Vatican McDonald’s Cooks Up Controversy

A new McDonald’s site opened last Friday in the Pio Borgo district of Rome, and the Vatican isn’t exactly “lovin’ it,” as it were. That’s because the new McDonald’s location, just around the corner from St. Peter’s Square, sits about 100 yards away from the walls of the Vatican State and within a Vatican-owned building.

Opposition to the new location has reportedly been widespread since it was first announced back in October 2016. As a result, the opening was reportedly low-key. The new McDonald’s takes up 5,800 square feet and is open from 6:30 a.m. to 11 p.m., seven days a week. Additionally, the restaurant, dubbed McVatican by some of its detractors, features complimentary Wi-Fi.

While McDonald’s has another location some 200 yards from the Vatican (and there’s also a Burger King), the controversy comes more from the fact that the newest addition to the burger chain resides directly within Vatican-owned property. The building also just happens to be home to Vatican officials, including several senior cardinals. McDonald’s reportedly pays the Administration of the Patrimony of the Apostolic See more than $30,000 a month for the building’s bottom floor.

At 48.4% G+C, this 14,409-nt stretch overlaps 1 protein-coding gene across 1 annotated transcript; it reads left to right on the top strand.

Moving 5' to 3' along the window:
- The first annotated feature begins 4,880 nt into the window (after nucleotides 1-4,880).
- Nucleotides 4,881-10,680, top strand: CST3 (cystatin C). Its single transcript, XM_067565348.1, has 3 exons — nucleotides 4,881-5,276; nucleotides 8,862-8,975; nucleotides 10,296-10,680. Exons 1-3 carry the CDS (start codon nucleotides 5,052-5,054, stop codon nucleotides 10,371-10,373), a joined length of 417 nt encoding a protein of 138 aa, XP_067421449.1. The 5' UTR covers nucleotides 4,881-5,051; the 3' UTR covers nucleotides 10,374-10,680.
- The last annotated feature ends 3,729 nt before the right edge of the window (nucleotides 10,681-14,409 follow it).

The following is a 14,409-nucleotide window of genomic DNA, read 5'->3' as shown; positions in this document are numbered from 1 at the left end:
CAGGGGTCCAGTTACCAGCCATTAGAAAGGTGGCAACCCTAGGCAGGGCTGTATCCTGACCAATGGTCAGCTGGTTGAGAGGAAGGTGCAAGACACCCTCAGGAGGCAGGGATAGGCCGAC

Cardinal Elio Sgreccia, president emeritus of the Pontifical Academy for Life, has been quoted as saying in national newspaper La Repubblica that the new McDonald’s location was “aberrant” and “a perversion.” Said Sgreccia, “I repeat, selling mega-sandwiches in Borgo Pio is a disgrace.”

Additionally, Sgreccia was quoted as saying that the rent money could better be used to help “the area’s needy … and suffering, as the Holy Father teaches.”

No word on when the new McDonald’s location will receive the technological features and upgrades McDonald’s plans to roll out to all its stores worldwide by the end of 2018. McDonald’s is planning to add mobile ordering, in-store pick-up and delivery, self-service kiosk ordering, digital smart menu boards, custom-order options, and even table service to its over 35,000 locations.



Digital transformation has been forcefully accelerated, but how does that agility translate into the fight against COVID-era attacks and sophisticated identity threats? As millions embrace online everything, preserving digital trust now falls mostly on banks and FIs. Now, advances in identity data and using different weights on the payment mix afford new opportunities to arm organizations and their customers against cyberthreats. From the latest in machine learning for fraud and risk, to corporate treasury teams working in new ways with new datasets, learn from experts how digital identity, together with advances like real-time payments, combine to engender trust and enrich relationships.

Click to comment